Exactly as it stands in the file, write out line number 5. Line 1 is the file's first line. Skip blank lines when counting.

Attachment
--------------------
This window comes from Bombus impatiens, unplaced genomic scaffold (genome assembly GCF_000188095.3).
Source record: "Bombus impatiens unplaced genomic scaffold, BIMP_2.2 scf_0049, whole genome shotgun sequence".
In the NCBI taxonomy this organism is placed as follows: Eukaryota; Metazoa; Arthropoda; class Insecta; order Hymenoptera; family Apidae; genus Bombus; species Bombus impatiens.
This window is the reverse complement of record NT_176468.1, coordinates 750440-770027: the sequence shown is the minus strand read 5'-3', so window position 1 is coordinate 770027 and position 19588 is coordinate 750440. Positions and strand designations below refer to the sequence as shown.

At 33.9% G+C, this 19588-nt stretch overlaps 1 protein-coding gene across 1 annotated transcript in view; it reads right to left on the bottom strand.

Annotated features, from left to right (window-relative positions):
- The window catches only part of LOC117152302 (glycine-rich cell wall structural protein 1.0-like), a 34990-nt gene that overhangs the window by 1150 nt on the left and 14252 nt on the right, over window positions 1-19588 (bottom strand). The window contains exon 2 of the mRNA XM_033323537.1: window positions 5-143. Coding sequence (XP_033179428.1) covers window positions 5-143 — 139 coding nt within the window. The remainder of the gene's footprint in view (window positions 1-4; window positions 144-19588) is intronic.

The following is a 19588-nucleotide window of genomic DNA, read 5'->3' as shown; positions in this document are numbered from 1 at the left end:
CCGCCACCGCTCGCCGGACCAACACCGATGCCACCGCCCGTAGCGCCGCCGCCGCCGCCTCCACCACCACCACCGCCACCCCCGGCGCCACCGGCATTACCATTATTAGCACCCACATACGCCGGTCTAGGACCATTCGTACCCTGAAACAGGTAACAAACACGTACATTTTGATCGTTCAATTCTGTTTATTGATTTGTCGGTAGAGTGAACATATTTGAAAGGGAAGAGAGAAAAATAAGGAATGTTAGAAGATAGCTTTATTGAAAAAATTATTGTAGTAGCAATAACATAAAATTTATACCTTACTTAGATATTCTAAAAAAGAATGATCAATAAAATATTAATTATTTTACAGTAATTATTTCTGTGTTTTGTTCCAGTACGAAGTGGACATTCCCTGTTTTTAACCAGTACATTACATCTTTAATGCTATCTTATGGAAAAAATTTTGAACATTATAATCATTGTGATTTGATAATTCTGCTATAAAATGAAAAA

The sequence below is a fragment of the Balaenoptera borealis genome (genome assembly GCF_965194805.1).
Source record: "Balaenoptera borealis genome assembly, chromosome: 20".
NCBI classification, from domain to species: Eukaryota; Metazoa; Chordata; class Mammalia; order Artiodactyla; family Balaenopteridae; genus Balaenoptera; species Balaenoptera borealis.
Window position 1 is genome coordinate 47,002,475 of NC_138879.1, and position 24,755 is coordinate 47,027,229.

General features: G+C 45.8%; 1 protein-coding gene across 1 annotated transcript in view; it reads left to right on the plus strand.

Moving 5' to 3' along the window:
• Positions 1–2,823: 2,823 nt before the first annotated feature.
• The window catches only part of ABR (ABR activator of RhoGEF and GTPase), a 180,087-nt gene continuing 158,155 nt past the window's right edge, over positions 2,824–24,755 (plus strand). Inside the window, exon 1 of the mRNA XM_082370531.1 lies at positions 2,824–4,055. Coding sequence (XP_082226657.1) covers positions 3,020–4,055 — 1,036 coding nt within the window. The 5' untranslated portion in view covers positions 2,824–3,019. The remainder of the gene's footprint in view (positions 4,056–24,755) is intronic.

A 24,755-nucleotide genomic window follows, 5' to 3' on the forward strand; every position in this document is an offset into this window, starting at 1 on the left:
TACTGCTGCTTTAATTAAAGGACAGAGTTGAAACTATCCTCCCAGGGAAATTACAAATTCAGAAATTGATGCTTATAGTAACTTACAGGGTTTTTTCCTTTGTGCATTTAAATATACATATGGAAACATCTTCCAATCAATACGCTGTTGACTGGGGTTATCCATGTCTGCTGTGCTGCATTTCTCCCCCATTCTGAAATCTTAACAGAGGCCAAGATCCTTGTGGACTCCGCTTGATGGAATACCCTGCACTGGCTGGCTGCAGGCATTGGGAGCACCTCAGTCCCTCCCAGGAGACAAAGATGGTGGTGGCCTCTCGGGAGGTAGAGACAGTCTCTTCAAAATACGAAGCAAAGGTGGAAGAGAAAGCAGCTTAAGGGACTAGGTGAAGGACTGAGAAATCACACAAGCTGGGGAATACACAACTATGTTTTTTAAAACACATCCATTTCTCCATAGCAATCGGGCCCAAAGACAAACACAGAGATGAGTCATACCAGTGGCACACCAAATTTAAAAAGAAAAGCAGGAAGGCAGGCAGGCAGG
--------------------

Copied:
At 33.9% G+C, this 19588-nt stretch overlaps 1 protein-coding gene across 1 annotated transcript in view; it reads right to left on the bottom strand.